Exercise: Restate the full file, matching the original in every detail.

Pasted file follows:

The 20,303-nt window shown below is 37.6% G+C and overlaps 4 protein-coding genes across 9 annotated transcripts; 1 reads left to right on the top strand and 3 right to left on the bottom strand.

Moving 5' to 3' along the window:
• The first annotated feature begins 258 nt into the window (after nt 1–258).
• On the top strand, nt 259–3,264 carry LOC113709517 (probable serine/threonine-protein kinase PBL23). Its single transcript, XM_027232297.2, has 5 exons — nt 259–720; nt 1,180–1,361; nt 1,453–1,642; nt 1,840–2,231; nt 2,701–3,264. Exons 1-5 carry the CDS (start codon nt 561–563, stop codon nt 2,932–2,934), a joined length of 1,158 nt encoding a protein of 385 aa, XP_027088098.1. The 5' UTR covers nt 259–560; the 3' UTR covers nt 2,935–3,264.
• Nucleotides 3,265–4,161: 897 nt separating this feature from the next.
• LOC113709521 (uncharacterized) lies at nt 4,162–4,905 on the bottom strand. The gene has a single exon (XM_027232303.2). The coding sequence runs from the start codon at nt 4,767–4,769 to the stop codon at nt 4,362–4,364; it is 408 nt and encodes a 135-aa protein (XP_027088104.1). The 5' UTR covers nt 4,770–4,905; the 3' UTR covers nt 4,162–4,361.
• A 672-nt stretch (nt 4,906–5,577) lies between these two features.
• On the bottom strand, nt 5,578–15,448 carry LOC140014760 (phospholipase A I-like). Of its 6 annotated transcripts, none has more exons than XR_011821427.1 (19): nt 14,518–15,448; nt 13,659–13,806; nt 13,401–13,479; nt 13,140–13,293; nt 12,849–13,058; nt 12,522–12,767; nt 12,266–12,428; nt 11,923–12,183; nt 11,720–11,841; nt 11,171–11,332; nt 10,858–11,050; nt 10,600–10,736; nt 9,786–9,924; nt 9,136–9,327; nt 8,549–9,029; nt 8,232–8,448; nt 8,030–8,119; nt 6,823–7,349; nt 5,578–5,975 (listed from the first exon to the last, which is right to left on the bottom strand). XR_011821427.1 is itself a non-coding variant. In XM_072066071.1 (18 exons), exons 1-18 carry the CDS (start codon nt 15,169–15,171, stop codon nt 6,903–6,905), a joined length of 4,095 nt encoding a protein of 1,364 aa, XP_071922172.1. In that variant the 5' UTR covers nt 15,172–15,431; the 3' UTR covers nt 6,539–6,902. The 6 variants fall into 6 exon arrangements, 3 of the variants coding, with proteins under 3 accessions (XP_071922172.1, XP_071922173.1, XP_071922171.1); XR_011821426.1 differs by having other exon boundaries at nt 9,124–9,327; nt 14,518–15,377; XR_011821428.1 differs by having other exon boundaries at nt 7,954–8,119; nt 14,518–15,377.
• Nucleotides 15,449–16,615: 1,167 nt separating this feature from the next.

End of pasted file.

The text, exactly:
The 20,303-nt window shown below is 37.6% G+C and overlaps 4 protein-coding genes across 9 annotated transcripts; 1 reads left to right on the top strand and 3 right to left on the bottom strand.

Moving 5' to 3' along the window:
• The first annotated feature begins 258 nt into the window (after nt 1–258).
• On the top strand, nt 259–3,264 carry LOC113709517 (probable serine/threonine-protein kinase PBL23). Its single transcript, XM_027232297.2, has 5 exons — nt 259–720; nt 1,180–1,361; nt 1,453–1,642; nt 1,840–2,231; nt 2,701–3,264. Exons 1-5 carry the CDS (start codon nt 561–563, stop codon nt 2,932–2,934), a joined length of 1,158 nt encoding a protein of 385 aa, XP_027088098.1. The 5' UTR covers nt 259–560; the 3' UTR covers nt 2,935–3,264.
• Nucleotides 3,265–4,161: 897 nt separating this feature from the next.
• LOC113709521 (uncharacterized) lies at nt 4,162–4,905 on the bottom strand. The gene has a single exon (XM_027232303.2). The coding sequence runs from the start codon at nt 4,767–4,769 to the stop codon at nt 4,362–4,364; it is 408 nt and encodes a 135-aa protein (XP_027088104.1). The 5' UTR covers nt 4,770–4,905; the 3' UTR covers nt 4,162–4,361.
• A 672-nt stretch (nt 4,906–5,577) lies between these two features.
• On the bottom strand, nt 5,578–15,448 carry LOC140014760 (phospholipase A I-like). Of its 6 annotated transcripts, none has more exons than XR_011821427.1 (19): nt 14,518–15,448; nt 13,659–13,806; nt 13,401–13,479; nt 13,140–13,293; nt 12,849–13,058; nt 12,522–12,767; nt 12,266–12,428; nt 11,923–12,183; nt 11,720–11,841; nt 11,171–11,332; nt 10,858–11,050; nt 10,600–10,736; nt 9,786–9,924; nt 9,136–9,327; nt 8,549–9,029; nt 8,232–8,448; nt 8,030–8,119; nt 6,823–7,349; nt 5,578–5,975 (listed from the first exon to the last, which is right to left on the bottom strand). XR_011821427.1 is itself a non-coding variant. In XM_072066071.1 (18 exons), exons 1-18 carry the CDS (start codon nt 15,169–15,171, stop codon nt 6,903–6,905), a joined length of 4,095 nt encoding a protein of 1,364 aa, XP_071922172.1. In that variant the 5' UTR covers nt 15,172–15,431; the 3' UTR covers nt 6,539–6,902. The 6 variants fall into 6 exon arrangements, 3 of the variants coding, with proteins under 3 accessions (XP_071922172.1, XP_071922173.1, XP_071922171.1); XR_011821426.1 differs by having other exon boundaries at nt 9,124–9,327; nt 14,518–15,377; XR_011821428.1 differs by having other exon boundaries at nt 7,954–8,119; nt 14,518–15,377.
• Nucleotides 15,449–16,615: 1,167 nt separating this feature from the next.